Mysterious fevers proving to be a tough nut for doctors

Around 80 cases of Scrub Typhus and 120 cases of Leptophyllous were suspected in the district when tests were carried out in Tirupati.

Published: 25th June 2013 12:19 PM  |   Last Updated: 25th June 2013 12:36 PM   |  A+A-


Monsoon has arrived, spreading infectious diseases like dengue and Japanese encephalits. But, this time, the people of the state have to be a little more cautious since there is likelihood of mystery fevers gripping the state, say experts.

Both rural and urban areas are prone to these fevers as can be deduced from the rising number of such cases in the recent past. With the symptoms of these fevers being similar to infectious diseases such as dengue and Japanese encephalitis, and the doctors are facing a major challenge to zero in on a correct diagnosis. Unfortunately, in some cases these fevers also lead to multiple organ failure.

Last month, several cases were reported in Chittoor district and other parts of Rayalaseema region. On the advice of the professors of virology of Sri Venkateswara University, tests were conducted on patients for Scrub Typhus (Mite Borne) infection and Leptospirosis. Around 80 cases of Scrub Typhus and 120 cases of Leptophyllous were suspected in the district when tests were carried out in Tirupati.

In the same month, there were reports of increasing number of cases of Scrub Typhus in Tamil Nadu and even deaths were reported in Chennai due to that viral infection. In September last year, there were reports of Scrub Typhus cases in Hyderabad also.

According to SV University virology professor DVR Sai Gopal, both Scrub Typhus and Leptospirosis are infectious diseases. He has launched an awareness campaign recently through pamphlets, radio programmes explaining about these both diseases in Tirupati and other parts of Chittoor district.

Scrub Typhus is an infectious disease caused by Rickettsia Bacteria known as Orientia tsutusgamushi.

‘’A person can get scrub typhus if he is bitten by chigger (mite) that is infected with the bacteria. On being bitten by the mite, the bacteria are transmitted from the host to the victim,’’ he explained.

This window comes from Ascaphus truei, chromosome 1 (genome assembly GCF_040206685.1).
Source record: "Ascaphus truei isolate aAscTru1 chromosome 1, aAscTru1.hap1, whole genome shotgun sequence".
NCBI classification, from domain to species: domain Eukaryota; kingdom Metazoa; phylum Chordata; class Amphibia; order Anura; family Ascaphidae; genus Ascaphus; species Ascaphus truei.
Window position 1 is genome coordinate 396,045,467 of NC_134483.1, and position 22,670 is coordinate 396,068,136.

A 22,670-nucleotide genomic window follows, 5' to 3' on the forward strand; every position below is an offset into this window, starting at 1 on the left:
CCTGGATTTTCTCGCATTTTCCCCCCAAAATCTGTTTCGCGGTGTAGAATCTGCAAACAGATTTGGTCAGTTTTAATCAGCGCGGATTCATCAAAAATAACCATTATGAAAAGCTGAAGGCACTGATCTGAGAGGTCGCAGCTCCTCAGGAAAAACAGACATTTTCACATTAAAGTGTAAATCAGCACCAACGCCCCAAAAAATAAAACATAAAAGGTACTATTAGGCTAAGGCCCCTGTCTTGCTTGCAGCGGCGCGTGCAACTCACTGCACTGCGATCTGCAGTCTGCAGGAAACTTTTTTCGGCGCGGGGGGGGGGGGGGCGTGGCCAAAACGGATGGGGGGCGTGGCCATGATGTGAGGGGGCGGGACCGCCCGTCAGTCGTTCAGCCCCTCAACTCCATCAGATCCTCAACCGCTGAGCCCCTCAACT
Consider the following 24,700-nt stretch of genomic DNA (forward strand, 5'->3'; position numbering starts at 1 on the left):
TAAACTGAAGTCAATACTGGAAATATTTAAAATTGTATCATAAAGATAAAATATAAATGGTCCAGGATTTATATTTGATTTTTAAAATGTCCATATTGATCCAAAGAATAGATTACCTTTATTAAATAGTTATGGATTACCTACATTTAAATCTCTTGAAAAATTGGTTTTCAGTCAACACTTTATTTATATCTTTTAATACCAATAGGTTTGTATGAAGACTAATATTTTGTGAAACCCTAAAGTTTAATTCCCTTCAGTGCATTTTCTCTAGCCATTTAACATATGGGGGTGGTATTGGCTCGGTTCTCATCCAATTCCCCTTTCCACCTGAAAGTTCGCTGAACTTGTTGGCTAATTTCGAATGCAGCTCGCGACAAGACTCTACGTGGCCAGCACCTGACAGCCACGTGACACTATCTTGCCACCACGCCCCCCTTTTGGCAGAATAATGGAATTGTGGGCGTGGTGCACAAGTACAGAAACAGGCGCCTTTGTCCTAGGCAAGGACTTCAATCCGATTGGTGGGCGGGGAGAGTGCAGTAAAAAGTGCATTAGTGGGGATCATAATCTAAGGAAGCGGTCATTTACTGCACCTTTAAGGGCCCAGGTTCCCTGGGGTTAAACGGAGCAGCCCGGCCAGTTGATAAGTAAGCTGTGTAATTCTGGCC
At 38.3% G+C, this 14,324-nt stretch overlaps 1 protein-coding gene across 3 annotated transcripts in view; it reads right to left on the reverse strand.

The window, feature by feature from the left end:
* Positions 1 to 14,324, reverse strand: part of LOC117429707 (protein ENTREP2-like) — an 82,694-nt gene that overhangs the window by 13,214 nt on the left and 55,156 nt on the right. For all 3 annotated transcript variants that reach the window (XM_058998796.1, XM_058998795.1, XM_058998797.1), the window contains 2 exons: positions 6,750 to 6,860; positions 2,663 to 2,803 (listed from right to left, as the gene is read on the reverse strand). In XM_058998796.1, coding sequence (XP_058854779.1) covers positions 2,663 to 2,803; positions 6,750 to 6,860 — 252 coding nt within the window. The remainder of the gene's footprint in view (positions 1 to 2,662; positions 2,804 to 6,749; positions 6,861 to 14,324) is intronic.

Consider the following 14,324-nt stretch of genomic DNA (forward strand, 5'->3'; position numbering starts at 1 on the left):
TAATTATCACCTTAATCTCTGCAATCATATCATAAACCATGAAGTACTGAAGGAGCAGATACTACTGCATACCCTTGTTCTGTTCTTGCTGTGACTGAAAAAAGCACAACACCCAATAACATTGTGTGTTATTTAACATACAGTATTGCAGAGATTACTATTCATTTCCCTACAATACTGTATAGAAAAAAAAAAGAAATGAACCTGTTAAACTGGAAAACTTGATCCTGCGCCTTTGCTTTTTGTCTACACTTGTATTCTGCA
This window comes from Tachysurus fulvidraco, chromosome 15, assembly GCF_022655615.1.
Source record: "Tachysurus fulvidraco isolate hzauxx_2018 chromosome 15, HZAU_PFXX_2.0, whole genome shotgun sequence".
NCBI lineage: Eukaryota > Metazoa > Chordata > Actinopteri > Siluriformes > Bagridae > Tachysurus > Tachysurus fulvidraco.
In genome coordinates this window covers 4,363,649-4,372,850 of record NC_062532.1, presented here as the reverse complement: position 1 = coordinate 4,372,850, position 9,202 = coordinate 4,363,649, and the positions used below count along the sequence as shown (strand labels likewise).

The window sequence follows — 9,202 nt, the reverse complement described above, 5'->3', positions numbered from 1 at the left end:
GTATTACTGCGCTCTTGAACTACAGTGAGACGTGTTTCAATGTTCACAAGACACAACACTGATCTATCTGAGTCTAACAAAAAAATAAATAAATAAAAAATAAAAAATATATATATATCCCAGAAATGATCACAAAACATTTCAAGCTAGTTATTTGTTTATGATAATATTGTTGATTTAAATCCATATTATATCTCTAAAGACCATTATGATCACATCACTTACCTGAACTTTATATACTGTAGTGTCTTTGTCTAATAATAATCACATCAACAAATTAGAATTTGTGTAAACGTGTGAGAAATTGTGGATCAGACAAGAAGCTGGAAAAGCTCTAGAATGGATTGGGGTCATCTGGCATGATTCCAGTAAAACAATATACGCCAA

The disease manifests 1-3 weeks after the bite of an infected chigger. Initial symptoms include moderate fever, severe headache, shaking chills, cough, conjunctivitis, gastrointestinal symptoms, abdominal pain and nausea.

An eschar is formed like a cigarette burn on the part of the skin bitten by the mite. During the second and third week, if untreated, additional symptoms can include splenomegaly (enlargement of spleen), pneumonitis (lung infection), myocarditis (inflammation of heart muscled), encephalitis (infection of brain), meningitis (infection of the covering of brain), increased pulse rate, loss of consciousness and delirium.

The diagnosis of scrub typhus is based on the patient’s exposure history, the clinical features and the results of serological tests like Weil-Felix text, ELISA, western blot, immunoperoxidase, immunofluorescene and PCR.

‘’Early detection and necessary treatment can cure the patient by killing the bacteria. However it will take time become completely healthy again as the damaged tissue need to recover,’’ Sai Gopal said.

The mites can be present anywhere, even in the air conditioned rooms, as the moisture levels in those rooms are high where mites can thrive.  They could be present in the carpets and among lawns outside.

‘’Since there is no vaccine to protect against scrub typhus, it is advisable for the people to adhere to hygiene. Avoid walking bare foot, do not sit or lie on bare ground or grass, ensure the environs are clean and free of rubbish and dust,’’ he said.

Leptospirosis is another mystery fever caused by Leptospira, which is spread through urine of rodents. It is prevalent in rodent and rat infested areas and can spread through contaminated food or water. Even pets, farm animals can spread the disease, however person to person transmission is rare. He advises people to have their pets examined,  avoid contact with animal urine or body fluids, not to swim, walk or consume water that may contain animal urine.

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